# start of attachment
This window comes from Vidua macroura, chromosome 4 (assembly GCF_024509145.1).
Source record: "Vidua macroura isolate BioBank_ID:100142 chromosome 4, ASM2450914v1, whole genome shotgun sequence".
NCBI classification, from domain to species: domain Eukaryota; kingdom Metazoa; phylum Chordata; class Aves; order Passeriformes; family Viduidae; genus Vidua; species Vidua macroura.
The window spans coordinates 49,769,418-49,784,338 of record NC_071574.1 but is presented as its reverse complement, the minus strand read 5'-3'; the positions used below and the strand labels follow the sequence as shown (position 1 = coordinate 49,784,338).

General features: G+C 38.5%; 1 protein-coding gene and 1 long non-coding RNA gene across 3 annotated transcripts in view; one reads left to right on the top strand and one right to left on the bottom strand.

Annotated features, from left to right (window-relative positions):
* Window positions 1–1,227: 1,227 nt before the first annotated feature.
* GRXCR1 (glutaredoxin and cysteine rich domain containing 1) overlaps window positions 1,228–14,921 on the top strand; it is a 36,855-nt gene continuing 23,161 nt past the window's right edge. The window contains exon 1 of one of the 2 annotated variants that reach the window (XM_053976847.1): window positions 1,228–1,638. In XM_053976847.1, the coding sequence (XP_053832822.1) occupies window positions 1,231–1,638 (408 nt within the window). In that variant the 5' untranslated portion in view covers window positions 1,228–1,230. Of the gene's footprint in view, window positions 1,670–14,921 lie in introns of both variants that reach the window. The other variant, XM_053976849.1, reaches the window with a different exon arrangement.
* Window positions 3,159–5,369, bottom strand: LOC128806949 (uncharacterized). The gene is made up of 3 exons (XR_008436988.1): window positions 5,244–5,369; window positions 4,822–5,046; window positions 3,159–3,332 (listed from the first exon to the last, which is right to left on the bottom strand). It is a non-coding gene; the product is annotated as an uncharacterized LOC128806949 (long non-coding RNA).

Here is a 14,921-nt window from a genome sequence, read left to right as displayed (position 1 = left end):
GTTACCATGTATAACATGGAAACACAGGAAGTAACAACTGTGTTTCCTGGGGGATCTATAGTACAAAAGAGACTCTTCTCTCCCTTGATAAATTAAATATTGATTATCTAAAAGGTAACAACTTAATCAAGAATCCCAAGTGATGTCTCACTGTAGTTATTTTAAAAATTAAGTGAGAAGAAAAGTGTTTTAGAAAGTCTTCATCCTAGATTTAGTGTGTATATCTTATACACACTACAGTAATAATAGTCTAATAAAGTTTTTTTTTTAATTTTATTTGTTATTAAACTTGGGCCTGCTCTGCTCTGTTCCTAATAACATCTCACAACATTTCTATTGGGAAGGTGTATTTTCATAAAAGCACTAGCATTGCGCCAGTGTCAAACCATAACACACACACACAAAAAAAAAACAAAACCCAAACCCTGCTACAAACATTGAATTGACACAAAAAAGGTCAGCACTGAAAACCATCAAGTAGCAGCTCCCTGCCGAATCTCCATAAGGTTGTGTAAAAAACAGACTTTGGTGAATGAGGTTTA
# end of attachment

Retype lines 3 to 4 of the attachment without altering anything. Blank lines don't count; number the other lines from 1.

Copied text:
NCBI classification, from domain to species: domain Eukaryota; kingdom Metazoa; phylum Chordata; class Aves; order Passeriformes; family Viduidae; genus Vidua; species Vidua macroura.
The window spans coordinates 49,769,418-49,784,338 of record NC_071574.1 but is presented as its reverse complement, the minus strand read 5'-3'; the positions used below and the strand labels follow the sequence as shown (position 1 = coordinate 49,784,338).